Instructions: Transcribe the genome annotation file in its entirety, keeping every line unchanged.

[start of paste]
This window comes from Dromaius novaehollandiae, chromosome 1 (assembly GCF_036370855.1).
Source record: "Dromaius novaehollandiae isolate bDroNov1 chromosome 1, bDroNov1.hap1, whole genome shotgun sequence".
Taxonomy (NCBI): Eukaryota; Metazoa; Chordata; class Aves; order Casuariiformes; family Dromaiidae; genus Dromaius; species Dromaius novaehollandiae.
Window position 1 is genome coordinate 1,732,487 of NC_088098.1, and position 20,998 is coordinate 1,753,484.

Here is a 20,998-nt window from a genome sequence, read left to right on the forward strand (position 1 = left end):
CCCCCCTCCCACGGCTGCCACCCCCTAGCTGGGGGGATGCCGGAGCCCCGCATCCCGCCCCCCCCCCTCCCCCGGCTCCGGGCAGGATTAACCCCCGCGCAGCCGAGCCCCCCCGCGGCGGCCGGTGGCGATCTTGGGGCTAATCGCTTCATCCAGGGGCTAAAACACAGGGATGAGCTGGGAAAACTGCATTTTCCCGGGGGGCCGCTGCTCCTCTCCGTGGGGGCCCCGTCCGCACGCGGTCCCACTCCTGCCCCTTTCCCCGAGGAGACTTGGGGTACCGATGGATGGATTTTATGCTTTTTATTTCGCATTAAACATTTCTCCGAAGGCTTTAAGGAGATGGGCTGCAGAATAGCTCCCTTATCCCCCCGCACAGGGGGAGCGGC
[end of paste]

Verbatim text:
This window comes from Dromaius novaehollandiae, chromosome 1 (assembly GCF_036370855.1).
Source record: "Dromaius novaehollandiae isolate bDroNov1 chromosome 1, bDroNov1.hap1, whole genome shotgun sequence".
Taxonomy (NCBI): Eukaryota; Metazoa; Chordata; class Aves; order Casuariiformes; family Dromaiidae; genus Dromaius; species Dromaius novaehollandiae.
Window position 1 is genome coordinate 1,732,487 of NC_088098.1, and position 20,998 is coordinate 1,753,484.

Here is a 20,998-nt window from a genome sequence, read left to right on the forward strand (position 1 = left end):
CCCCCCTCCCACGGCTGCCACCCCCTAGCTGGGGGGATGCCGGAGCCCCGCATCCCGCCCCCCCCCCTCCCCCGGCTCCGGGCAGGATTAACCCCCGCGCAGCCGAGCCCCCCCGCGGCGGCCGGTGGCGATCTTGGGGCTAATCGCTTCATCCAGGGGCTAAAACACAGGGATGAGCTGGGAAAACTGCATTTTCCCGGGGGGCCGCTGCTCCTCTCCGTGGGGGCCCCGTCCGCACGCGGTCCCACTCCTGCCCCTTTCCCCGAGGAGACTTGGGGTACCGATGGATGGATTTTATGCTTTTTATTTCGCATTAAACATTTCTCCGAAGGCTTTAAGGAGATGGGCTGCAGAATAGCTCCCTTATCCCCCCGCACAGGGGGAGCGGC